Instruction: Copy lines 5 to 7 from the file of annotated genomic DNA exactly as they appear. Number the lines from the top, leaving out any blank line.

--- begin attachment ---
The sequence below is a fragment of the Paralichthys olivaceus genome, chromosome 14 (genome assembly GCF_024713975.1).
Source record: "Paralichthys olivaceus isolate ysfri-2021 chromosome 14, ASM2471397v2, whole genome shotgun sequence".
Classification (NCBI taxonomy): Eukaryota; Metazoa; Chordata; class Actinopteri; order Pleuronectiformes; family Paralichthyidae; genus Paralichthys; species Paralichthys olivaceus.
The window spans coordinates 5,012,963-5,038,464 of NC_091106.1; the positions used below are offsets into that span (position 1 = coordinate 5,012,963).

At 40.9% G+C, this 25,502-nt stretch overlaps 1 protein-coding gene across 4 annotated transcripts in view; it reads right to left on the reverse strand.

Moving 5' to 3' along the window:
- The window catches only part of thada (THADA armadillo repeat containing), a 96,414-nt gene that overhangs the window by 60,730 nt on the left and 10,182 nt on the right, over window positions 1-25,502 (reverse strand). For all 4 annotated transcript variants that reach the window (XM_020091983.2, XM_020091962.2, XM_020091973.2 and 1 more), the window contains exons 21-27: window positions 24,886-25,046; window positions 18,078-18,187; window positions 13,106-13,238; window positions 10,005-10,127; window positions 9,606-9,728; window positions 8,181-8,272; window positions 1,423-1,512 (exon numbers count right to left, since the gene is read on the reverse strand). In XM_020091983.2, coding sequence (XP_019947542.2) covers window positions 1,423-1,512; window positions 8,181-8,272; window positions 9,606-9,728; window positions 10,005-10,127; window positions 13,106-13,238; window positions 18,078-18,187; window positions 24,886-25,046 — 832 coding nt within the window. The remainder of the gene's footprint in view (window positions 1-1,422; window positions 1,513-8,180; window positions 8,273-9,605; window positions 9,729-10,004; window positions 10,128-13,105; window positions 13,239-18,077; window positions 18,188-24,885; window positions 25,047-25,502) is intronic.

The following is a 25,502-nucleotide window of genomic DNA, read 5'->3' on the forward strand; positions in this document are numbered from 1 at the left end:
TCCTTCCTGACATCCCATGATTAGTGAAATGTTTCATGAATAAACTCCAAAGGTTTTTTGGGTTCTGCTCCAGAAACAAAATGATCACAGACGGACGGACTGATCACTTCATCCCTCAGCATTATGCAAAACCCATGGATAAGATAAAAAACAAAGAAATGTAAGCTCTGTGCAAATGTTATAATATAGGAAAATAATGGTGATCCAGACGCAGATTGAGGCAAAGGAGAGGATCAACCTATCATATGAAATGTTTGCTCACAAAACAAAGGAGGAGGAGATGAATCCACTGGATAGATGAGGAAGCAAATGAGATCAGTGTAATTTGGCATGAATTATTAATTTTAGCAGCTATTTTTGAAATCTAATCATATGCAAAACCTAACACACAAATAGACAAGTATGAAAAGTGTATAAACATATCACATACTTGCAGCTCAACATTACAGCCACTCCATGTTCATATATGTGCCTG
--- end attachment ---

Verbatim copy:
At 40.9% G+C, this 25,502-nt stretch overlaps 1 protein-coding gene across 4 annotated transcripts in view; it reads right to left on the reverse strand.

Moving 5' to 3' along the window:
- The window catches only part of thada (THADA armadillo repeat containing), a 96,414-nt gene that overhangs the window by 60,730 nt on the left and 10,182 nt on the right, over window positions 1-25,502 (reverse strand). For all 4 annotated transcript variants that reach the window (XM_020091983.2, XM_020091962.2, XM_020091973.2 and 1 more), the window contains exons 21-27: window positions 24,886-25,046; window positions 18,078-18,187; window positions 13,106-13,238; window positions 10,005-10,127; window positions 9,606-9,728; window positions 8,181-8,272; window positions 1,423-1,512 (exon numbers count right to left, since the gene is read on the reverse strand). In XM_020091983.2, coding sequence (XP_019947542.2) covers window positions 1,423-1,512; window positions 8,181-8,272; window positions 9,606-9,728; window positions 10,005-10,127; window positions 13,106-13,238; window positions 18,078-18,187; window positions 24,886-25,046 — 832 coding nt within the window. The remainder of the gene's footprint in view (window positions 1-1,422; window positions 1,513-8,180; window positions 8,273-9,605; window positions 9,729-10,004; window positions 10,128-13,105; window positions 13,239-18,077; window positions 18,188-24,885; window positions 25,047-25,502) is intronic.